A simple model for the deposition pattern in the lee of aeolian dunes is presented that relies heavily upon a recently developed understanding of aeolian saltation. Grainfall deposition at any position on the lee face is the result of all saltation trajectories that leave any point on the surface of the dune upwind of the brink with sufficient initial velocity to travel the intervening distance. The deposition rate at any position on the lee slope is obtained by integrating over all combinations of initial position and required velocity, the velocity being weighted by its probability density.
The resulting calculated total deposition rate patterns show distinct maxima on the order of one to a few decimetres from the brink, beyond which deposition rates fall off roughly exponentially. An important length scale emerges that characterizes this decay with distance from the brink, the length increasing with wind velocity, and decreasing with grain diameter. It is shown that this length scale is on the order of one metre for typical grain size and wind conditions. That this is typically smaller than the length of the lee slope is what gives rise to the oversteepening and eventual avalanching of the lee sides of aeolian dunes. The position of a pivot point on the lee slope may be predicted, separating source regions from accumulation regions for grainflow avalanche deposits.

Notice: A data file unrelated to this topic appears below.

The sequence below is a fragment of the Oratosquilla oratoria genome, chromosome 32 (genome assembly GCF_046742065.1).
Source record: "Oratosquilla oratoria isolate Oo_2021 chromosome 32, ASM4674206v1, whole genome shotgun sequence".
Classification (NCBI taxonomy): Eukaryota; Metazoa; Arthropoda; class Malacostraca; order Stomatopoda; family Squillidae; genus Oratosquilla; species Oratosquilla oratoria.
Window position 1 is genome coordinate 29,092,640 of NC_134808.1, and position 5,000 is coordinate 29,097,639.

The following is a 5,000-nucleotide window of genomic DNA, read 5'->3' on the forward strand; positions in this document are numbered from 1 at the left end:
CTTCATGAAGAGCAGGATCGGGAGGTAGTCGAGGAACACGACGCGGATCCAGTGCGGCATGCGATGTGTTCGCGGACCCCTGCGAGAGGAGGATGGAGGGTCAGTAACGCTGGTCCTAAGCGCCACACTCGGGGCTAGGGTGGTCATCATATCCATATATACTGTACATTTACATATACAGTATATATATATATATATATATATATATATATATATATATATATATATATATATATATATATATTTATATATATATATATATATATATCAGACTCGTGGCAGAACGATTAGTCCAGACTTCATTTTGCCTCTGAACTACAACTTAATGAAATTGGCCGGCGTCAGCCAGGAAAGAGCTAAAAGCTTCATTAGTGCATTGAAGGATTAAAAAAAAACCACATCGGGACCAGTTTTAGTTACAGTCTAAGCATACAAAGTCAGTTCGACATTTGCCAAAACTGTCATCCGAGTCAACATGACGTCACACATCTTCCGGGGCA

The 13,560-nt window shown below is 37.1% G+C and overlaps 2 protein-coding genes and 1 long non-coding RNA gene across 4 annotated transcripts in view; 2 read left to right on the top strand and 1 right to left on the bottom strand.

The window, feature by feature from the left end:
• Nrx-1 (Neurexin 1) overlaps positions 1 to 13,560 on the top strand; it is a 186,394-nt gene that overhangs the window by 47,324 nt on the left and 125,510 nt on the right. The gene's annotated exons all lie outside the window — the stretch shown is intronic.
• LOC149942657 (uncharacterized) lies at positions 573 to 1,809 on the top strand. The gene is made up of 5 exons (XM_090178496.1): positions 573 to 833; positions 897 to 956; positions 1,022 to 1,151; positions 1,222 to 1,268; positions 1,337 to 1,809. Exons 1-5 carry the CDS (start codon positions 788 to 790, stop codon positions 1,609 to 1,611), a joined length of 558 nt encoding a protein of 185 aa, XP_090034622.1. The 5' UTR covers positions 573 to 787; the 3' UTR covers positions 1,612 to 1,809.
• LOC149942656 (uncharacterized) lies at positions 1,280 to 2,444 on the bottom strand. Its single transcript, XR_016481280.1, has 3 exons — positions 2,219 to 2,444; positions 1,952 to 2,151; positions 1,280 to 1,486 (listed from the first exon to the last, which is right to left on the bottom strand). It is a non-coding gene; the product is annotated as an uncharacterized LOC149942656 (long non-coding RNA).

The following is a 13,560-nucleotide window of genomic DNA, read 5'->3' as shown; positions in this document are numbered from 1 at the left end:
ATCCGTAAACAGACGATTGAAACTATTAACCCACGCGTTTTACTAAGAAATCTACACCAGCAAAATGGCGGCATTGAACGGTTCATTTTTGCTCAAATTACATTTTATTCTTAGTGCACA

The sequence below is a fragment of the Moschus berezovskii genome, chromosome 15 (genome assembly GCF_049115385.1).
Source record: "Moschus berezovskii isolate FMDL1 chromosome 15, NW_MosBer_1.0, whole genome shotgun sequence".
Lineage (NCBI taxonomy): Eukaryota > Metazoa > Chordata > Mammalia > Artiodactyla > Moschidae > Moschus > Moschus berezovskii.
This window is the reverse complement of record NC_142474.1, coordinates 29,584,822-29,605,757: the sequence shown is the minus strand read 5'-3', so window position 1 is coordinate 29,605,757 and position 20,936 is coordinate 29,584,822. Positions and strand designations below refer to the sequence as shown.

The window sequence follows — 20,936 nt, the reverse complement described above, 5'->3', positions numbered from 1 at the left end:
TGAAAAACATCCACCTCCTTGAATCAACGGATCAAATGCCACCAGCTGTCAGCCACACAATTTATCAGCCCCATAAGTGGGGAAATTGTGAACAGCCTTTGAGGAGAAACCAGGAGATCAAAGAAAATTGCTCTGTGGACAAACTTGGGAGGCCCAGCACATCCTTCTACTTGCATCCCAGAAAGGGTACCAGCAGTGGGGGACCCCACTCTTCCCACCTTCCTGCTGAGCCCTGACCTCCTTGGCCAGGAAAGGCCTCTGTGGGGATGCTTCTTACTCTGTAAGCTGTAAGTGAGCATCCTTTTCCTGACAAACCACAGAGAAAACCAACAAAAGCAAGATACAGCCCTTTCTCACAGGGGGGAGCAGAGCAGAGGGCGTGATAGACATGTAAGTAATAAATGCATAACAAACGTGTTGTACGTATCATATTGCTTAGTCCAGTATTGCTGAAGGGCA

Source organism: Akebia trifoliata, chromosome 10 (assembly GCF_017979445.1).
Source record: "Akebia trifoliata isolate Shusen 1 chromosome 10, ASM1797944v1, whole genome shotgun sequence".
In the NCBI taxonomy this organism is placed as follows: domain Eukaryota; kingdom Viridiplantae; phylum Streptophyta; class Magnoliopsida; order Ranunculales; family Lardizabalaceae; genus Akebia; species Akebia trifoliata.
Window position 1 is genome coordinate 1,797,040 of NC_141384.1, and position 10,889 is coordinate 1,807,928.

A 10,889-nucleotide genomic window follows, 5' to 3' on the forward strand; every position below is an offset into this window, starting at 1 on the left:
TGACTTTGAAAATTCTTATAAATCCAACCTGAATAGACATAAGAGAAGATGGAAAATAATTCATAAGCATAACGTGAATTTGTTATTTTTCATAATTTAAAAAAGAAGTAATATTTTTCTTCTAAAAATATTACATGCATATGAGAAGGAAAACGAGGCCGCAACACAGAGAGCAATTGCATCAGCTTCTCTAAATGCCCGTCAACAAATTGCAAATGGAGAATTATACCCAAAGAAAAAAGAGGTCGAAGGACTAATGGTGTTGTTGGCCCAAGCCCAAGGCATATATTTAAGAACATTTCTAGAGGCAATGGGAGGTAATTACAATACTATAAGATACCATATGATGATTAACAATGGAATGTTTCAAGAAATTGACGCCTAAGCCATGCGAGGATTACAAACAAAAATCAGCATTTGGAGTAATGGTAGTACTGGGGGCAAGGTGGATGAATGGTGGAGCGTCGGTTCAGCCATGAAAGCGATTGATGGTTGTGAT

The calculated patterns provide not only a means for quantitative interpretation of active and fossil dune grainfall deposits, but they provide the initial geometry for grainflow avalanches. The initial failures should coincide with the steepest gradient in grainfall deposition, slightly downslope from the grainfall maximum.